Mom has been unusually calm these days. She has been a fighter against her Alzheimer’s, not going easily into the twilight world of forgetfulness and unable to accept her greatly diminishing physical abilities, so her peacefulness is a surprise. I am so happy she now allows me to take care of her, to sit outside watching the moon with her, to tuck her in bed with a kiss, without fussing and worrying about the horrors of old age. “Who said this is the ‘golden age,’” was her mantra.
There’s not much to say when I visit—since I come so often, there’s not much news, and I don’t like repeating myself endlessly anyway—but she loves my presence beside her. It makes her feel safe, despite the fact that those who work there are loving caregivers. The one thing she does remember that we can talk about together is her childhood. Thankfully, since I’ve written her stories into a book, I now know those stories better than she does so I can prompt her memories as well as join in.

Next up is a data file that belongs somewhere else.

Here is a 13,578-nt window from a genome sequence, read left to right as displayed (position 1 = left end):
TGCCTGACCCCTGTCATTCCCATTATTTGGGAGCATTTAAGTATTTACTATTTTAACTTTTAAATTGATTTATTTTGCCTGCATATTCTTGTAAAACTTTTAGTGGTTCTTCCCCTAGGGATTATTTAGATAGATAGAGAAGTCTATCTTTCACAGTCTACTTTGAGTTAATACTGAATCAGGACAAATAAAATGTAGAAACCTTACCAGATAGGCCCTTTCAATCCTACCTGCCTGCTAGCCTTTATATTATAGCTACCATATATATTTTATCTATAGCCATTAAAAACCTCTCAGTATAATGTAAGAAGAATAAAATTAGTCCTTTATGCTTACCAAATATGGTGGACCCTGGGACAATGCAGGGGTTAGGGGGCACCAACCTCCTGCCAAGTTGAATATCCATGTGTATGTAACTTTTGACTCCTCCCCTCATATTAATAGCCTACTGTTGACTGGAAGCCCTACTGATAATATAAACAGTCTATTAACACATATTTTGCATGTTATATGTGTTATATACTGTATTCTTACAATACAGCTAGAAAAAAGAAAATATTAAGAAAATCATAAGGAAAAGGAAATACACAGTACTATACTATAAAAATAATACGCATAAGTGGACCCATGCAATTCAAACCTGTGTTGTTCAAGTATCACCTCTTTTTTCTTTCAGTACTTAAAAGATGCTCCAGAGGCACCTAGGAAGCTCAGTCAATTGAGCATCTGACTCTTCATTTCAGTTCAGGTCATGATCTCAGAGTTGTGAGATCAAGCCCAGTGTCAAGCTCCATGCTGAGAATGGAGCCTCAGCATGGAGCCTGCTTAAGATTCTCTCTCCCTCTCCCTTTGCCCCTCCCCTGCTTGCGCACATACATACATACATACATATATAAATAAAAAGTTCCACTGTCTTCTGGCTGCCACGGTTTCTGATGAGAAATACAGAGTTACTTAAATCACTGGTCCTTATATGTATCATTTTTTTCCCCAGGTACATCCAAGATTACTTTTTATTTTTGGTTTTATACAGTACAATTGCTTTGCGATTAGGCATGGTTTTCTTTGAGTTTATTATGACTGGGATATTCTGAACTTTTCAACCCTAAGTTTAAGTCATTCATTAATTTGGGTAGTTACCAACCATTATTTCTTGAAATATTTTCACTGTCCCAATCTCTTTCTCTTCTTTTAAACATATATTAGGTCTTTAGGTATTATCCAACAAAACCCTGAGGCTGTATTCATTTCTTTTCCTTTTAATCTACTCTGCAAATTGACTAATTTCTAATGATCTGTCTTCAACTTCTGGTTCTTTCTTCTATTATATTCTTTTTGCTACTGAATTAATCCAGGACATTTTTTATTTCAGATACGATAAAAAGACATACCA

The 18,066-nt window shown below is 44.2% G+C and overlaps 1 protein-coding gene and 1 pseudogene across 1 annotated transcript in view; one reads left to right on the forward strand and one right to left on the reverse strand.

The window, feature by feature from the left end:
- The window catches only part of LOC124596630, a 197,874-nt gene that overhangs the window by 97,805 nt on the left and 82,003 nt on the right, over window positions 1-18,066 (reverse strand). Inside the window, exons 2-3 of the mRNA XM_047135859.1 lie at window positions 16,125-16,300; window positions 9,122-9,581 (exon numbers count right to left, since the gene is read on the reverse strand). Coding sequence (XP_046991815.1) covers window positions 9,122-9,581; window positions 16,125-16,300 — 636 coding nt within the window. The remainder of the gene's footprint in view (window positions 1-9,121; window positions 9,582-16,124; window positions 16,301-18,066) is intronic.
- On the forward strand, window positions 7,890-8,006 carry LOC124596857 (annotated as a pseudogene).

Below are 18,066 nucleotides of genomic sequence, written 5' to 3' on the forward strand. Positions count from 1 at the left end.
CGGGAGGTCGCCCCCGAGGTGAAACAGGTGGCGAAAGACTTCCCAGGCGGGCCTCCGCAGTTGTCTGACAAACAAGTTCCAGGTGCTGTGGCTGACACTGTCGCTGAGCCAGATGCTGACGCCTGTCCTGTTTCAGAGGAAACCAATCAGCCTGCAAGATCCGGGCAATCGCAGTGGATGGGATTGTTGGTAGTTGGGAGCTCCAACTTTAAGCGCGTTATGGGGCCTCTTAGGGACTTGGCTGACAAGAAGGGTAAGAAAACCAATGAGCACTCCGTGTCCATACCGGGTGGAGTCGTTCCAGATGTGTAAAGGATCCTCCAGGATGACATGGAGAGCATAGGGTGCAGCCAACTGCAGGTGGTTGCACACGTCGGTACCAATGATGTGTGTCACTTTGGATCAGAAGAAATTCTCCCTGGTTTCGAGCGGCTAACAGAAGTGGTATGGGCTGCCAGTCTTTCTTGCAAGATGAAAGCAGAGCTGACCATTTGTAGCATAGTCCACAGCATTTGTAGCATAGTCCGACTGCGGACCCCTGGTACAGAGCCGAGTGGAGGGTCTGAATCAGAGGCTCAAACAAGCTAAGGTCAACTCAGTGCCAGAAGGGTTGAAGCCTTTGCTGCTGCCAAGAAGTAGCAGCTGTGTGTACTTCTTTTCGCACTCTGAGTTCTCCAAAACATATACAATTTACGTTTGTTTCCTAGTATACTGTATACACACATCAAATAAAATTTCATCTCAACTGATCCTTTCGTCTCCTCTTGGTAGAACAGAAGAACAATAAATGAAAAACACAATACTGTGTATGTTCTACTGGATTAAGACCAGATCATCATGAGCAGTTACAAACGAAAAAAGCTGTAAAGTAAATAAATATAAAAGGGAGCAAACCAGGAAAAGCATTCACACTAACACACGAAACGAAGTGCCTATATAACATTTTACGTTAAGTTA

Last night, sitting outside in the evening, Mom sang a Japanese children’s lullaby to the moon, over and over—the one I sing to her after I tuck the quilt around her at bedtime. “Mikazuki-sama, konban wa.” Today she talked about the old festivals of Japan. She sang an old folk song (again and again), swaying her hands to movements half-remembered. I stood up and did the beginning of the dance for her, the only part I could remember.
I’m so glad I have her old memories written down. And it is so beautiful to wrap the memories around us, holding us together as one. I think we are both at peace now, ready to face the future.
Note: this post was inspired by an article by Julie Redstone on Yvonne Perry’s blog, More Than Meets the Eye. The article is entitled The Challenge of Death and Dying – Caring for Aging Parents.